2 May 2010

John 13:31-35

"When he had gone out, Jesus said, 'Now the Son of Man has been glorified, and God has been glorified in him.'" (v.31)


The setting for this passage is a supper just before Passover, one of the holiest festivals in the Jewish calendar. Jesus and his disciples were gathered for a meal and Jesus got up to wash the disciples' feet. This was an act normally performed by the lowliest of household servants - the 1st century equivalent of cleaning the toilets. It was an act of humility, not an act of glory.

The "he" who had just left the room was Judas Iscariot, sent away by Jesus who told him "Do quickly what you are going to do" (verse 27). And so Judas left in order to hand Jesus over to the people who wanted to see him receive the most humiliating form of capital punishment of the time - crucifixion.

In the way the writer of the Gospel of John tells the story, Jesus knew that on this particular night he was going to be handed over to his enemies. Today's reading is viewed by some as the beginning of 'The Farewell Discourse', a four-chapter section unique to John's Gospel where Jesus says goodbye to the disciples and gives them his final teaching. A lot of this was difficult for the disciples to understand and it can be difficult for contemporary readers too.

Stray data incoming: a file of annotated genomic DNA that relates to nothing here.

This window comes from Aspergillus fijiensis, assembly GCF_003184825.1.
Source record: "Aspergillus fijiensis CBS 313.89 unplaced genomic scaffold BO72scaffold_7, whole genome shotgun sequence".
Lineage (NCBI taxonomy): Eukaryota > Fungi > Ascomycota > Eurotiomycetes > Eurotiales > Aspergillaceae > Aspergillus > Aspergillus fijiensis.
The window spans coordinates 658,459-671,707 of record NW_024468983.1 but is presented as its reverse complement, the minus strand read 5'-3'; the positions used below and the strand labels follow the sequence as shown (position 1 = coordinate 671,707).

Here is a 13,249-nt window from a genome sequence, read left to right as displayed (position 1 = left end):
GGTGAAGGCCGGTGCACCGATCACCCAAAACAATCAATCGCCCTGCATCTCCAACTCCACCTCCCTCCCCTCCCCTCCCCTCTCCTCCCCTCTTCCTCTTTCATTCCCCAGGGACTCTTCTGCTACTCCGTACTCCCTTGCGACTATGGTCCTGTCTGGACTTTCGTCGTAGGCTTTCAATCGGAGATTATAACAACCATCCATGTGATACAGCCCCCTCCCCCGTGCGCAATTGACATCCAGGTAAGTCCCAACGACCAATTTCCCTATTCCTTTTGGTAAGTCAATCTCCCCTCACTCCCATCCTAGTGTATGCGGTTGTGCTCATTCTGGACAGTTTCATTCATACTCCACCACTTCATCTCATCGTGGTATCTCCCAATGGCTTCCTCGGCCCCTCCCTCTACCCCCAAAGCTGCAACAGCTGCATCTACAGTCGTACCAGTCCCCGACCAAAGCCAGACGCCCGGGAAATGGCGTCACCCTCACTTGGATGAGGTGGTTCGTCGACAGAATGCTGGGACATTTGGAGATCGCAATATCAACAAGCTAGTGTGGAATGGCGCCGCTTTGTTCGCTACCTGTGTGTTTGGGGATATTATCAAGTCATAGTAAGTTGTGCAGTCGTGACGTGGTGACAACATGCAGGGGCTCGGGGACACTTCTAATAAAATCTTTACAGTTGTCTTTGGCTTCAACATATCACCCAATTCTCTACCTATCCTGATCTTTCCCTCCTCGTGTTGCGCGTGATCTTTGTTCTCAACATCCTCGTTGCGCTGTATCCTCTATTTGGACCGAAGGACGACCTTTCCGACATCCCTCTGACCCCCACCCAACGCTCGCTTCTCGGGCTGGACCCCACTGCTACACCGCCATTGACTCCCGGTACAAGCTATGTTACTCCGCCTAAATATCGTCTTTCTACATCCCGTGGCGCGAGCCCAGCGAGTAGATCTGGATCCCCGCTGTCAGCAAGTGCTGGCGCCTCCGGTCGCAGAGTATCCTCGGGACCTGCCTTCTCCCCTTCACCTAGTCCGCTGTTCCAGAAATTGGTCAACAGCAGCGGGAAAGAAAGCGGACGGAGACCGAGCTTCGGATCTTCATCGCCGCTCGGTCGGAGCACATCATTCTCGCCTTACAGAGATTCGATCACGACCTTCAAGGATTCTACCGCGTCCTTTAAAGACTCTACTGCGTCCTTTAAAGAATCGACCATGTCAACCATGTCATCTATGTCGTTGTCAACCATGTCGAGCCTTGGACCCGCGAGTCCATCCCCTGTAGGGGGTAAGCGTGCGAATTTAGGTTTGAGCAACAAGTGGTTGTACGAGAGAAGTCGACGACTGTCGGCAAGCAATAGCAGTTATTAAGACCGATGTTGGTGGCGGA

Jesus knew that he was about to be handed over to the authorities for crucifixion and yet he is talking about being "glorified". But no glorious leader who had several hours' notice of a lynch-mob's arrival would have eaten tea, cleaned toilets and then walked willingly to his death. This kind of 'glory' makes no sense in the usual definition of the word.

To Ponder

If someone asked you "What is the glory of God?" what would your answer be?

What do you think Jesus meant when he said "Now the Son of Man has been glorified"? If you are a Christian, can you communicate your answer without using Christian 'jargon'?

How do you think it might be possible for a person to be glorified in death?

Bible notes author

The Revd Pam Garrud

Pam is an ordained minister in the Methodist Church in Britain. In August 2009, Pam and her London-born husband Trevor moved to Pam's native United States for family reasons.